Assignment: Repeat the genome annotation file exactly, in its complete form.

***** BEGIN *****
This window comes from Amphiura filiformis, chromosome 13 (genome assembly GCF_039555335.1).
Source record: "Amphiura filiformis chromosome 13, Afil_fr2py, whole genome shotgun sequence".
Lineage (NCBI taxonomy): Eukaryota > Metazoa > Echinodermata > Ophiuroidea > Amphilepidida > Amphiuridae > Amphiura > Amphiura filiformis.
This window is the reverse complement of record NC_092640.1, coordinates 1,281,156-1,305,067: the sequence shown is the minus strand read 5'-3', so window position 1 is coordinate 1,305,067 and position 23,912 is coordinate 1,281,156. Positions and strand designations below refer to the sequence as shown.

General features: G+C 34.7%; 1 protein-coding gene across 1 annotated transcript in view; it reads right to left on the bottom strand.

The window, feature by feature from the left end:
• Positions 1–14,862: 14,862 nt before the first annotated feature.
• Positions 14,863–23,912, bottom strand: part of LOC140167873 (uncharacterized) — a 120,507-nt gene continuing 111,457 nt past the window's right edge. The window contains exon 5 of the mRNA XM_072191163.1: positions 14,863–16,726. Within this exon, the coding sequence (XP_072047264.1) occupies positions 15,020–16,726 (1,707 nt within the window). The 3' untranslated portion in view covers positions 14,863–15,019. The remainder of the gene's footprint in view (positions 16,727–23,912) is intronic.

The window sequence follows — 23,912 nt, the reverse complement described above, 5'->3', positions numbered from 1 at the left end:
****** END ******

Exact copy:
This window comes from Amphiura filiformis, chromosome 13 (genome assembly GCF_039555335.1).
Source record: "Amphiura filiformis chromosome 13, Afil_fr2py, whole genome shotgun sequence".
Lineage (NCBI taxonomy): Eukaryota > Metazoa > Echinodermata > Ophiuroidea > Amphilepidida > Amphiuridae > Amphiura > Amphiura filiformis.
This window is the reverse complement of record NC_092640.1, coordinates 1,281,156-1,305,067: the sequence shown is the minus strand read 5'-3', so window position 1 is coordinate 1,305,067 and position 23,912 is coordinate 1,281,156. Positions and strand designations below refer to the sequence as shown.

General features: G+C 34.7%; 1 protein-coding gene across 1 annotated transcript in view; it reads right to left on the bottom strand.

The window, feature by feature from the left end:
• Positions 1–14,862: 14,862 nt before the first annotated feature.
• Positions 14,863–23,912, bottom strand: part of LOC140167873 (uncharacterized) — a 120,507-nt gene continuing 111,457 nt past the window's right edge. The window contains exon 5 of the mRNA XM_072191163.1: positions 14,863–16,726. Within this exon, the coding sequence (XP_072047264.1) occupies positions 15,020–16,726 (1,707 nt within the window). The 3' untranslated portion in view covers positions 14,863–15,019. The remainder of the gene's footprint in view (positions 16,727–23,912) is intronic.

The window sequence follows — 23,912 nt, the reverse complement described above, 5'->3', positions numbered from 1 at the left end: